The results were indeterminate. The smaller crack on the left sealed well. The larger crack on the right did not completely bind through the crack. It may be due to the heat not being applied for long enough. That is my uneducated guess anyway.

Tomorrow I will attempt longer exposure to the heat.

I also found this interesting post about using a soldering iron to repair larger cracks and broken plastic pieces. Looks promising. The author recommends using aluminum screening to reinforce the plastic. Looks like it is worth a try.

The crack seal attempt did in fact, fail. I stressed the piece and even the small crack opened. But I learned that the heat needs to be applied for a longer period of time to heat the plastic more thoroughly. We shall see if my second attempt tomorrow succeeds.

Sunday, June 6, 2010

Vixen Has Her Brain Stem

Hopefully this is not a post to disappoint.

During the course of the past month I have spent a little time here and there working on Vixen. There seemed to be distractions or lame excuses for not spending time in the garage. Honestly I was in a motorcycle wrenching funk. It simply did not feel right.

Yesterday (Saturday) I did the same thing. I brought out the wiring harness and removed the old cracked binding tape. It was NOT in very good condition.
The wires were filthy with dirt and dust and the remainder of sticky tape muck. The old tape removed, I bound up the harness with solid hook-up wire so it would not fall apart. The plan for the weekend was to simply get the tape off and clean the wires, nothing more. It was 110F by 10AM so I called it a day and retired inside to wast the time away on the computer.

Sunday came, I drove my daughter to work, made breakfast, washed dishes, and did some rather time consuming work tasks; the latter of which caused me to miss out on a poker run.

At about 11AM work was done. I ran water in the sink and put plenty of dish soap in to make it nice and sudsy.
And I proceeded to scrub away...
The wiring and all connectors were well scrubbed with a stiff plastic brush. When done, there was a large improvement.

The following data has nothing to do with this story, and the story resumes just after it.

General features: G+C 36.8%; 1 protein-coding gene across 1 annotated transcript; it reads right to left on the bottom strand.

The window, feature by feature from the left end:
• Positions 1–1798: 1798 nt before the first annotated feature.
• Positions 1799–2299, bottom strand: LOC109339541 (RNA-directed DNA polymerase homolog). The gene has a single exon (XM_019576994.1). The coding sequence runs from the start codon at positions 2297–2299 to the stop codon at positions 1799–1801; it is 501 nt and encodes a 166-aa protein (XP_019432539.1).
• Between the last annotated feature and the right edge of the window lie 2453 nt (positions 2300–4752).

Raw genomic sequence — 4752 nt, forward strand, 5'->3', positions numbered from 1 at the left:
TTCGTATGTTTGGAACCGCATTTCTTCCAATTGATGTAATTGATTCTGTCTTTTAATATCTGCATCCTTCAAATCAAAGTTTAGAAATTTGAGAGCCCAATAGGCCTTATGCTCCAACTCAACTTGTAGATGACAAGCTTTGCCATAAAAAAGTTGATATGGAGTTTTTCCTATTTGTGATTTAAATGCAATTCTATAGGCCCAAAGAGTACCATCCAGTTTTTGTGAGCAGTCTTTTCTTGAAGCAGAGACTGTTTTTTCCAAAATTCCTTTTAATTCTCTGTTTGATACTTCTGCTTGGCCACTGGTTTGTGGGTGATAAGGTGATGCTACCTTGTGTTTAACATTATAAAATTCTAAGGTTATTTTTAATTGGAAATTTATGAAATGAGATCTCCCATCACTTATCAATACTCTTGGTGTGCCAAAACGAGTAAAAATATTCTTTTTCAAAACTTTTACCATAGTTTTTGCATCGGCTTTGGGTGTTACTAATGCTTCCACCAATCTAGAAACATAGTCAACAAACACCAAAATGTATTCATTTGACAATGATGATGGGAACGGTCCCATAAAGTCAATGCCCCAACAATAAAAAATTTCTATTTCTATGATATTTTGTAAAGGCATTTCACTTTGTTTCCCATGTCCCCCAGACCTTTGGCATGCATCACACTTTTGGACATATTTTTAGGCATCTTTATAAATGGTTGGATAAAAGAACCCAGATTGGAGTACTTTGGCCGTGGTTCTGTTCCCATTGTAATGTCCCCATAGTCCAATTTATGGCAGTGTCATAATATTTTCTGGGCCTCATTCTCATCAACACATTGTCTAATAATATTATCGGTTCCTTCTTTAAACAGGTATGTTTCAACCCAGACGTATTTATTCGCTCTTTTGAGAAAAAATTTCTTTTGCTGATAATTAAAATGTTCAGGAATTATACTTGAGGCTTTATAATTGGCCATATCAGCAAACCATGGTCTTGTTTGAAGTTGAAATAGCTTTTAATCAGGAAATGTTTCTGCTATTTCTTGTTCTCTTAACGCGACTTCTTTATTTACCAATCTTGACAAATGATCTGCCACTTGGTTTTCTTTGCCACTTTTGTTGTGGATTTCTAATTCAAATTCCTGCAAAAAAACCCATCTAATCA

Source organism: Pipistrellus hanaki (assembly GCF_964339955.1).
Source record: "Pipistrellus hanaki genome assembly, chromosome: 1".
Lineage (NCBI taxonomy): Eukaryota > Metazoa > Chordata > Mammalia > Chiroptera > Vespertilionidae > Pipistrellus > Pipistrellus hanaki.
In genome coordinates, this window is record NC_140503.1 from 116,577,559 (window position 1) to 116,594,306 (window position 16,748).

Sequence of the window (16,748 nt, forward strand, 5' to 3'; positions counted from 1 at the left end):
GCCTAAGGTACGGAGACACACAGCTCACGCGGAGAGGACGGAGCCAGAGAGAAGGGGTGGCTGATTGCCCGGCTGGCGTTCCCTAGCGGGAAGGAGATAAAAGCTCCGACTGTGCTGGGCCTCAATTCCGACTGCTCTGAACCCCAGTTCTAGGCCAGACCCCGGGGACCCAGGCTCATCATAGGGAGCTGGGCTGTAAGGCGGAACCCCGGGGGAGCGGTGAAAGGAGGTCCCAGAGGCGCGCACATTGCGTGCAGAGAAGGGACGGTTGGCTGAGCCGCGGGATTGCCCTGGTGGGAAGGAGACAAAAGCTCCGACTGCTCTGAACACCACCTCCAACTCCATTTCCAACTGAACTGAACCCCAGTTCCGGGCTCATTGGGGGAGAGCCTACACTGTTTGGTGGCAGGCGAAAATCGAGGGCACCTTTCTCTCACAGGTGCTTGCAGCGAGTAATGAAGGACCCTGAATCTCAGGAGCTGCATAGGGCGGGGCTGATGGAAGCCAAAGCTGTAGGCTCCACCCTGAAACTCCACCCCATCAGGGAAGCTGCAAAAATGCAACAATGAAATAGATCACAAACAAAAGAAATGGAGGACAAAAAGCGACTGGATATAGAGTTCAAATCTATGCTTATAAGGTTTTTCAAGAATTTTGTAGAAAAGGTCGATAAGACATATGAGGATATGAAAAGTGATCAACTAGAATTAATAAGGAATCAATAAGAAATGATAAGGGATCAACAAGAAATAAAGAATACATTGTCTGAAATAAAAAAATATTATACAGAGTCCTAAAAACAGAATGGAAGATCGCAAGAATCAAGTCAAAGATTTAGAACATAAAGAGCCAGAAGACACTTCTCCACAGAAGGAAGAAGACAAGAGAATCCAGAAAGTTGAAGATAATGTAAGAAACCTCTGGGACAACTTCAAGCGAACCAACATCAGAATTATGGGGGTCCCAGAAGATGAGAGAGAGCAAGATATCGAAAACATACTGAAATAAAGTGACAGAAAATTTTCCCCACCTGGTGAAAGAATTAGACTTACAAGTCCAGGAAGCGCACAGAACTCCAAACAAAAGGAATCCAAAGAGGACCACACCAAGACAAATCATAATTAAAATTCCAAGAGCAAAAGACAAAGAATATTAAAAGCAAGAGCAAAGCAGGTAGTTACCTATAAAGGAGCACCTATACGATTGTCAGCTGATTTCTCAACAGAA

It was set outside on a step ladder to dry in the parching Las Vegas sun. At over 110F in the garage, drying did not take much time.

Since I had plenty of soapy water, there was no need to waste it. So, the cracked side panels from VX#1 were scrubbed and rinsed. These will experimented on a bit; I want to find the best way to mend the plastic. The panels on VX#2 are in better condition but has a piece completely broken off. Sorry, no pictures.

However, an object in motion tends to stay in motion. There was a determination to accomplish more today, temperature be damned. With a large bottle of cool water (for me) and a large jug of soapy water (for VX#1's gas tank) I proceeded to clean the tank in preparation of an electrolysis treatment to remove the rust. Here is what came out of the first rinsing...
Serious ugliness... After several rinses the water came out clean. If all goes well, the electrolysis treatment will be attempted next weekend. Then, if all goes well; no more rust.

At this point, there was no stopping. The garage thermometer read 117F. Too bad. There was plenty of water and there were things to do.

A trip to Lowes yielded the purchase of two rolls of Scotch #2242 Linerless Rubber Splicing Tape and a roll of Scotch #35 Red Vinyl electrical tape.
The red was purchased to be used as support in the harness where wire entered and exited the bundle. The black was recommended by a fellow on ADVRider.
Here is a sample of how the red tape was used. Granted, there is not much physical stress on the harness when in place, I had no desire to do this again. So...
And here is a sample with it completely wrapped. The thick rubber tape was chosen because it is thick and primarily made of rubber. Not only does it provide a decent waterproof seal, but provides a good level of protection against vibration and abrasion.

There was more...
The headlight enclosure looked lonely. So I threaded the harness into the enclosure. Yes, it is supposed to look that messy.
And attached the headlight and front turning signals. The signals are not stock VX, I picked them up somewhere over the last year. I think they go well with my black and red theme.

And then, I had a beer. Honestly I had not planned on getting this far until next weekend.